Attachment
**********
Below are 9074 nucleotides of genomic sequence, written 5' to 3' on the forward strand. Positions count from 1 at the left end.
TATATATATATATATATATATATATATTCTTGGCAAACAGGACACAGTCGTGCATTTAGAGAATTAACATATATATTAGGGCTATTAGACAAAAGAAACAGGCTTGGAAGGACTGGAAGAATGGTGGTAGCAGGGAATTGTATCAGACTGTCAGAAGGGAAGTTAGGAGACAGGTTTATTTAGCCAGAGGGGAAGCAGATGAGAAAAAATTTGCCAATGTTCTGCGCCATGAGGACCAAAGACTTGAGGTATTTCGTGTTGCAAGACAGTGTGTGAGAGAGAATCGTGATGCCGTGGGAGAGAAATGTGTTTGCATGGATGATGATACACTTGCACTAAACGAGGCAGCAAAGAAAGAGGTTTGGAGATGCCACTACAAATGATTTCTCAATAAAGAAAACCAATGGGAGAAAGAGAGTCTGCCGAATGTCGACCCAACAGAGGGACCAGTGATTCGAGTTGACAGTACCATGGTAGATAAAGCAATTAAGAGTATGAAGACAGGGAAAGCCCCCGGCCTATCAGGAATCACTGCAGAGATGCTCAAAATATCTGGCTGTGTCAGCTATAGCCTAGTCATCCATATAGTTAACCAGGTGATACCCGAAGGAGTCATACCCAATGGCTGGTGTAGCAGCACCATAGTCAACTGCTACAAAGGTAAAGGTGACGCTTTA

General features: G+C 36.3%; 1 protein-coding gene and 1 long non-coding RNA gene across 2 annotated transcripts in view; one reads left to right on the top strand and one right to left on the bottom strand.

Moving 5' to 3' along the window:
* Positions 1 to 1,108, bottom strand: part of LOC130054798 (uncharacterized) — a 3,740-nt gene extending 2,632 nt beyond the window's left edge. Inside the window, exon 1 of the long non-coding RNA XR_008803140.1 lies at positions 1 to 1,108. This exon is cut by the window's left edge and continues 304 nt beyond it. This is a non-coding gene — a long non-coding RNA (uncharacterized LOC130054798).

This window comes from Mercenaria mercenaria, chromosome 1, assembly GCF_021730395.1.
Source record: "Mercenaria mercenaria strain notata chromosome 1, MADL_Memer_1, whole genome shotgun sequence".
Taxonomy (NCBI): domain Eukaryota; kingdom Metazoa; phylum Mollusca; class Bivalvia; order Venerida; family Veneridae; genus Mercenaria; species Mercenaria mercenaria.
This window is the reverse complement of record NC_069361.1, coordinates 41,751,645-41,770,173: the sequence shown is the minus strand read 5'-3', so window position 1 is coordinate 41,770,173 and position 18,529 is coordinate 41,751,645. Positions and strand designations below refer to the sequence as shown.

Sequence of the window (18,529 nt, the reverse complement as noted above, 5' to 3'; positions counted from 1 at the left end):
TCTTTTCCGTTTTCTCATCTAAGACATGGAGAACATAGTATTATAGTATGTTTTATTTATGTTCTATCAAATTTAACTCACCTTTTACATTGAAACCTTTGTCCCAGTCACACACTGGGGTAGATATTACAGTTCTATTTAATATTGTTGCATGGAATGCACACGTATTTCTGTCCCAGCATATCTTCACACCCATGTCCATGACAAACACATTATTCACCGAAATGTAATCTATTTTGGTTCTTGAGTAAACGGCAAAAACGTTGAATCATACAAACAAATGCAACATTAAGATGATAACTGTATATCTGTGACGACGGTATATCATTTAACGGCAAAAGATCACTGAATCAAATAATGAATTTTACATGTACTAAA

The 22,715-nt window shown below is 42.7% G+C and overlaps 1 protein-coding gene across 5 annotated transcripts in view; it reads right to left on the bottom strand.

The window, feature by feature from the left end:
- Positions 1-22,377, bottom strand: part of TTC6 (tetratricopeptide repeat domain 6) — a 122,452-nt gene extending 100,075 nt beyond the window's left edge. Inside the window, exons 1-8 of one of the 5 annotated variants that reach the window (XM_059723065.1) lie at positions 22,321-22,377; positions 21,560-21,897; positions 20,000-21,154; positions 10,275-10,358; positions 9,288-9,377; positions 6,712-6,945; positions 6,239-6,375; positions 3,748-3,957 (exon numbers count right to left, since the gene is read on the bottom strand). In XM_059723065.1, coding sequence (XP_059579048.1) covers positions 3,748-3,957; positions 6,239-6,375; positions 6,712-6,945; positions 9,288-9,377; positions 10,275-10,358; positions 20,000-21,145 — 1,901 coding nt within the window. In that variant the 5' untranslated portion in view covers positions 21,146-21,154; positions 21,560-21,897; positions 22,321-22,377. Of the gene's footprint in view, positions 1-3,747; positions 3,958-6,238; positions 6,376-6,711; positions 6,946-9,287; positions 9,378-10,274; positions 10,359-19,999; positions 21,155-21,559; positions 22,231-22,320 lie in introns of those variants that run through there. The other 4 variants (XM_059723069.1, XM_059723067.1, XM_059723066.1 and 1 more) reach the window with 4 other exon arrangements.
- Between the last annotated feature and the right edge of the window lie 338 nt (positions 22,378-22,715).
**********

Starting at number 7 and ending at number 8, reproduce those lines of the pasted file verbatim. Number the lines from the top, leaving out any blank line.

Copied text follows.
Source record: "Mercenaria mercenaria strain notata chromosome 1, MADL_Memer_1, whole genome shotgun sequence".
Taxonomy (NCBI): domain Eukaryota; kingdom Metazoa; phylum Mollusca; class Bivalvia; order Venerida; family Veneridae; genus Mercenaria; species Mercenaria mercenaria.